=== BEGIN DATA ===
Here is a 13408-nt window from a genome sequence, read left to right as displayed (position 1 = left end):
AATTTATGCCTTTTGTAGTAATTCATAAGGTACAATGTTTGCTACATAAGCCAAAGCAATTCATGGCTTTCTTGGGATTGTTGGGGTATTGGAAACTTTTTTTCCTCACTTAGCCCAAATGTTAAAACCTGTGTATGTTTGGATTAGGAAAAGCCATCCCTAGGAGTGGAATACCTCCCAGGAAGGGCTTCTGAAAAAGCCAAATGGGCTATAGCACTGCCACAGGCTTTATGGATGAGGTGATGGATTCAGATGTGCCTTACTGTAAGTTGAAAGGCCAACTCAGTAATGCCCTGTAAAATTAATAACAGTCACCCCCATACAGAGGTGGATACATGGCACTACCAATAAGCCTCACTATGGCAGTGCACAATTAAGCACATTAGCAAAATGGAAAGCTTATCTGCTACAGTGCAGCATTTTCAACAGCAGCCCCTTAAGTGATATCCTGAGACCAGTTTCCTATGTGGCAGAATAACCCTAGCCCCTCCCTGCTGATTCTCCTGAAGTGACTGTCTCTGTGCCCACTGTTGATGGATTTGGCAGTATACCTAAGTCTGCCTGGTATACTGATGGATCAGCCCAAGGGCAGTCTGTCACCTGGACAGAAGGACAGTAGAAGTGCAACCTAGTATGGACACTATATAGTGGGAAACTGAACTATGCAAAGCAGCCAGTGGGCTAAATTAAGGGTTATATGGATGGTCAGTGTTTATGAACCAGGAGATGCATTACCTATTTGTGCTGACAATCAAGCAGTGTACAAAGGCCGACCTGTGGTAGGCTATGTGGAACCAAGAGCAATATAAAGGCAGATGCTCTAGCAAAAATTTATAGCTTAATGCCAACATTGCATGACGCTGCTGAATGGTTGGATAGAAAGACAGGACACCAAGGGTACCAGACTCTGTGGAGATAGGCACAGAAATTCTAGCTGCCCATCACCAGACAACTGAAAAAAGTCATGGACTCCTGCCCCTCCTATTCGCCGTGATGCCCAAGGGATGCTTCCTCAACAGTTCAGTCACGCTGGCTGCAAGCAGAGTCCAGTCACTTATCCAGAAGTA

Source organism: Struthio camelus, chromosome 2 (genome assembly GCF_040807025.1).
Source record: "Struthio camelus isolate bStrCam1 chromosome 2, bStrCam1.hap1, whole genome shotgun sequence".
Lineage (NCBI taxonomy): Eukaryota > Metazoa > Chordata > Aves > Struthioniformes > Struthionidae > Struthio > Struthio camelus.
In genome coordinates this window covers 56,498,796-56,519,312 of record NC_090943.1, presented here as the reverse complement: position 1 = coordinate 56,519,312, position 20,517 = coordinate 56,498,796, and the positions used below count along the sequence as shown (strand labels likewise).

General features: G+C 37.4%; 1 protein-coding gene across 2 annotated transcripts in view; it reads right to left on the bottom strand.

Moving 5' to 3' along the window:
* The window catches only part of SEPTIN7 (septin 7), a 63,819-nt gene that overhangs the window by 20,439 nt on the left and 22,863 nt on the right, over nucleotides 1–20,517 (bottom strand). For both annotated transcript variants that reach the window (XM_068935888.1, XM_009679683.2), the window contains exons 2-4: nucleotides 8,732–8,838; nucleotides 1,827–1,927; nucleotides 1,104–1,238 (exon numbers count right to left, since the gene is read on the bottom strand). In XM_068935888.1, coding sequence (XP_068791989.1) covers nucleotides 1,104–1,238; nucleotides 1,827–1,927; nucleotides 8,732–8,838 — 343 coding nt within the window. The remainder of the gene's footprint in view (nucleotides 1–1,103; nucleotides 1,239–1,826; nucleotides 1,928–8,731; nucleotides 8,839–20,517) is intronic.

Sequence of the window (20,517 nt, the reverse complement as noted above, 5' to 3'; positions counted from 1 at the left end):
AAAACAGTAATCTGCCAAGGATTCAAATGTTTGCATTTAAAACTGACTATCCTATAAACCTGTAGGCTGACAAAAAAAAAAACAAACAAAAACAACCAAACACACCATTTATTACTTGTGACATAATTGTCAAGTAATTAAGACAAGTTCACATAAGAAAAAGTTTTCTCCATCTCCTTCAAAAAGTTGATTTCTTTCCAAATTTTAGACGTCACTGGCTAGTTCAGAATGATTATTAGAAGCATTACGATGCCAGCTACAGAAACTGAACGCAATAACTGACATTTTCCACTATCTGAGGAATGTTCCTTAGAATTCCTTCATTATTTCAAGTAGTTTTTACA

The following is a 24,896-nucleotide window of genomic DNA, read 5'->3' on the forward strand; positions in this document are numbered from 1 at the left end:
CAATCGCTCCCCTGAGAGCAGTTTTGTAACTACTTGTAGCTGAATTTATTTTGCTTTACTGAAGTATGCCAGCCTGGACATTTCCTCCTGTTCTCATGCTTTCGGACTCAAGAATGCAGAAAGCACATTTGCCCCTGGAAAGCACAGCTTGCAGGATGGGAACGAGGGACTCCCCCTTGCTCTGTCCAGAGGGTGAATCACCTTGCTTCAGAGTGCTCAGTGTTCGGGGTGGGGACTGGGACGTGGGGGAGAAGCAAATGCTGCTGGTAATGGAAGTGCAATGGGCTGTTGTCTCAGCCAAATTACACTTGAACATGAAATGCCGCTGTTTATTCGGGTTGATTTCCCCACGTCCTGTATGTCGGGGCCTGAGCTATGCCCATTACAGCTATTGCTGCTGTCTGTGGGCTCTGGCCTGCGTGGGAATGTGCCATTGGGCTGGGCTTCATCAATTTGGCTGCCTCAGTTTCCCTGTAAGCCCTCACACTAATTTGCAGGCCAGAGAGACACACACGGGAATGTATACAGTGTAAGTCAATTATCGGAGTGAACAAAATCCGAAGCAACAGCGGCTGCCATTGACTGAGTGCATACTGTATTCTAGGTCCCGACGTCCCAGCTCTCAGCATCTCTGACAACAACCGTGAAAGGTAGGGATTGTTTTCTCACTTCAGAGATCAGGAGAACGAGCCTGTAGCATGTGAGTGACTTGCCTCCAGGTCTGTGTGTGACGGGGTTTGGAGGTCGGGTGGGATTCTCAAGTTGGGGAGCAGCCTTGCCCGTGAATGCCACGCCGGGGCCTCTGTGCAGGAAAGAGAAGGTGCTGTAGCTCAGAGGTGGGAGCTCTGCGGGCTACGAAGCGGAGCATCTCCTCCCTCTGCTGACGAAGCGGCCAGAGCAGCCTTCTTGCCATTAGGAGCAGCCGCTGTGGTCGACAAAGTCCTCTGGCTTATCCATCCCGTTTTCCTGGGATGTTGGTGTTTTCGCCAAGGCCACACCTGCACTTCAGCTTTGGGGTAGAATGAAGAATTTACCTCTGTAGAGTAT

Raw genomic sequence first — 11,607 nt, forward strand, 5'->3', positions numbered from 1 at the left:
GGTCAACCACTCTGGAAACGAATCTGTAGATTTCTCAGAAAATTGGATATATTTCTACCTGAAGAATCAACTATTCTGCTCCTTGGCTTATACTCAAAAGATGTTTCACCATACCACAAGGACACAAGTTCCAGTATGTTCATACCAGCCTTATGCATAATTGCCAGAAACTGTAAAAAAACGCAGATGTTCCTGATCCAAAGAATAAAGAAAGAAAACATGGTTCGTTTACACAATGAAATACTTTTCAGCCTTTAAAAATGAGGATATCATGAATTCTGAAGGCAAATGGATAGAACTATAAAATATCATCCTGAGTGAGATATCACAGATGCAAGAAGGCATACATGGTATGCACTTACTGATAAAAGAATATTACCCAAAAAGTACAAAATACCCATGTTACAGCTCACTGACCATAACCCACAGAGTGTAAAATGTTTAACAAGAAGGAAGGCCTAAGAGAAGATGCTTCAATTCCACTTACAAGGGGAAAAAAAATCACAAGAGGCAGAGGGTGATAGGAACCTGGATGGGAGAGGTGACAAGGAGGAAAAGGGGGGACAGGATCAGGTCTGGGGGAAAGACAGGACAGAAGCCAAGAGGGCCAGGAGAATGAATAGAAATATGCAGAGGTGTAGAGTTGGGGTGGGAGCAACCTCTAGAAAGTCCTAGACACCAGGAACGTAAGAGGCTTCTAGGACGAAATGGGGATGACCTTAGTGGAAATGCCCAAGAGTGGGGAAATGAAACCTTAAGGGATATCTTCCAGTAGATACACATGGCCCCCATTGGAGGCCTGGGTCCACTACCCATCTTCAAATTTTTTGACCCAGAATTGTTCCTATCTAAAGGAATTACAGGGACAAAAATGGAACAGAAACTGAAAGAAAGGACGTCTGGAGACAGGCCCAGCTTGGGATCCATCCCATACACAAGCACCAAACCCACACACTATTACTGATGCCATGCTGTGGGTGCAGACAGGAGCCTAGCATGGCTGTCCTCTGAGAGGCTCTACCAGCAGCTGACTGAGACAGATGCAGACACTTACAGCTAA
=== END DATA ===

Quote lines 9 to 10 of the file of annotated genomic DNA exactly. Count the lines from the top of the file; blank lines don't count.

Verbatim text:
* The window catches only part of SEPTIN7 (septin 7), a 63,819-nt gene that overhangs the window by 20,439 nt on the left and 22,863 nt on the right, over nucleotides 1–20,517 (bottom strand). For both annotated transcript variants that reach the window (XM_068935888.1, XM_009679683.2), the window contains exons 2-4: nucleotides 8,732–8,838; nucleotides 1,827–1,927; nucleotides 1,104–1,238 (exon numbers count right to left, since the gene is read on the bottom strand). In XM_068935888.1, coding sequence (XP_068791989.1) covers nucleotides 1,104–1,238; nucleotides 1,827–1,927; nucleotides 8,732–8,838 — 343 coding nt within the window. The remainder of the gene's footprint in view (nucleotides 1–1,103; nucleotides 1,239–1,826; nucleotides 1,928–8,731; nucleotides 8,839–20,517) is intronic.

Sequence of the window (20,517 nt, the reverse complement as noted above, 5' to 3'; positions counted from 1 at the left end):